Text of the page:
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Saturday, 23 November, 2002, 12:46 GMT
Prison staff return after 'strike' action
Magilligan Prison
Police are providing security cover at prisons
Prison officers in Northern Ireland have returned to normal duties on Saturday after taking part in unofficial strike action.

On Friday morning, for the second time this week, officers either telephoned to say they were sick or came to work and left shortly afterwards, saying they were sick.

The same happened as the night shift was due to clock on.

The protest action has followed a dispute over security measures being offered to officers following the discovery of staff details on a laptop computer during a police investigation into an alleged IRA spy ring Stormont.

Director General of the Prison Service Peter Russell
Peter Russell: "Strike will achieve nothing"

Police officers were called in to staff the prisons for the second day of action, stretching the service, which is also being required to support security force personnel providing firefighting cover during the firefighters' strike, which started on Friday morning.

The director general of the Prison Service Peter Russell said more than 90% of prison officers were involved in the action.

All visits were cancelled and there was considerable disruption to the daily routine of inmates at Northern Ireland's prisons - Maghaberry in County Antrim, Magiligan in County Londonderry and Hydebank Young Offenders' Centre in Belfast.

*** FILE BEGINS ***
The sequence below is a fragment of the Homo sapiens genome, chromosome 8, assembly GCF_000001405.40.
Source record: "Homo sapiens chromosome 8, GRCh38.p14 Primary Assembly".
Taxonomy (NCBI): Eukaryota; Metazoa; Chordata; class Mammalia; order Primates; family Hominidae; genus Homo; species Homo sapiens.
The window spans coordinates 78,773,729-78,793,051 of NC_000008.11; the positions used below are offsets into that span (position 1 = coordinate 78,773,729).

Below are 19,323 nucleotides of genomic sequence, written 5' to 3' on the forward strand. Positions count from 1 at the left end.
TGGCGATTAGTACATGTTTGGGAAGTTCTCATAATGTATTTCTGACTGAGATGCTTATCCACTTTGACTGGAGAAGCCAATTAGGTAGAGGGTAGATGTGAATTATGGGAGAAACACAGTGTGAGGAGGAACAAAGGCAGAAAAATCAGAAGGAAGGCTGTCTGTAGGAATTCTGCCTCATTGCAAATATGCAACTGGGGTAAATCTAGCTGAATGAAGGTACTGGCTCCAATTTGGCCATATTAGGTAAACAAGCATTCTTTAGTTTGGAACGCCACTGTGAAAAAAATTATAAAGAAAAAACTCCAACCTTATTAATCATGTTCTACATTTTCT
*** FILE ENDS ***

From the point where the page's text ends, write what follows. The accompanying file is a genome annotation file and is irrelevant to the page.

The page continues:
On Friday afternoon, inmates in a wing of Magaberry refused to co-operate with prison procedures by going into their cells.

Earlier action

On Wednesday, 600 officers failed to come to work or clocked on, and then went home after an hour saying they were sick.

Police spent the night guarding Maghaberry and Magilligan jails.

Prison Officers' Association chairman Finlay Spratt said POA members were angry at what they said was the government's failure to provide them with adequate funds to upgrade home security.

This followed the discovery of 1,400 officers' names on a list recovered during an investigation into alleged IRA intelligence gathering.

The Prison Service director general said nothing would be achieved by the unofficial action.

Mr Russell said there was no doubt that the 600 prison officers who either reported they were sick or came to work on Wednesday and then went home sick, were engaging in pre-planned, co-ordinated action.

It is illegal for the officers to go on strike.

 WATCH/LISTEN
 ON THIS STORY
BBC NI's Tara Mills:
"Prison officers say they are still not satisfied with the personal protection schemes on offer"
Finlay Spratt of the Prison Officers Association:
"The public have got to understand our predictament"
See also:

22 Nov 02 | N Ireland
21 Nov 02 | N Ireland
20 Nov 02 | N Ireland
12 Nov 02 | N Ireland
11 Nov 02 | N Ireland
01 Nov 02 | N Ireland
10 Oct 02 | N Ireland
Links to more N Ireland stories are at the foot of the page.


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